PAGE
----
The p38 MAPK pathway is known to influence the anti-tumor effects of several chemotherapeutics, including that of organometallic drugs. Previous studies have demonstrated the important role of p38 both as a regulator and a sensor of cellular reactive oxygen species (ROS) levels. Investigating the anti-cancer properties of novel 1,8-naphthalimide derivatives containing Rh(I) and Ru(II) N-heterocyclic carbene (NHC) ligands, we observed a profound induction of ROS by the complexes, which is most likely generated from mitochondria (mtROS). Further analyses revealed a rapid and consistent activation of p38 signaling by the naphthalimide-NHC conjugates, with the Ru(II) analogue—termed MC6—showing the strongest effect. In view of this, genetic as well as pharmacological inhibition of p38α, attenuated the anti-proliferative and pro-apoptotic effects of MC6 in HCT116 colon cancer cells, highlighting the involvement of this signaling molecule in the compound’s toxicity. Furthermore, the influence of MC6 on p38 signaling appeared to be dependent on ROS levels as treatment with general- and mitochondria-targeted anti-oxidants abrogated p38 activation in response to MC6 as well as the molecule’s cytotoxic- and apoptogenic response in HCT116 cells. Altogether, our results provide new insight into the molecular mechanisms of naphthalimide-metal NHC analogues via the ROS-induced activation of p38 MAPK, which may have therapeutic interest for the treatment of various cancer types. Full article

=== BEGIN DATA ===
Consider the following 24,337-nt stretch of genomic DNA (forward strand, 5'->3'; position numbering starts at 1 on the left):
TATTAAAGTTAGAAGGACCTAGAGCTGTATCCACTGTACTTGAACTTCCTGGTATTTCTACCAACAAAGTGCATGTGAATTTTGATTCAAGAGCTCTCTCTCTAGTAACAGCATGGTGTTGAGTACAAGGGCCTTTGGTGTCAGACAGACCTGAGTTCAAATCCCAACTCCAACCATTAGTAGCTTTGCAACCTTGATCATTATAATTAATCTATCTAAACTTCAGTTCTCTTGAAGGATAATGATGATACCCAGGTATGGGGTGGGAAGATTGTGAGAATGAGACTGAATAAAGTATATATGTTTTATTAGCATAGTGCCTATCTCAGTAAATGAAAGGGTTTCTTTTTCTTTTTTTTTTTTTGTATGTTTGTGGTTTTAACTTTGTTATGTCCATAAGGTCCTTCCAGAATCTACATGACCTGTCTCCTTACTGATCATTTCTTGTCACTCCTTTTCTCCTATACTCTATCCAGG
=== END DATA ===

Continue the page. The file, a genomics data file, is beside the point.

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Open AccessArticle
Scutellariae Radix and Coptidis Rhizoma Improve Glucose and Lipid Metabolism in T2DM Rats via Regulation of the Metabolic Profiling and MAPK/PI3K/Akt Signaling Pathway
Int. J. Mol. Sci. 2018, 19(11), 3634; https://doi.org/10.3390/ijms19113634
Received: 11 October 2018 / Revised: 12 November 2018 / Accepted: 12 November 2018 / Published: 18 November 2018
Cited by 2 | PDF Full-text (5124 KB) | HTML Full-text | XML Full-text | Supplementary Files
Abstract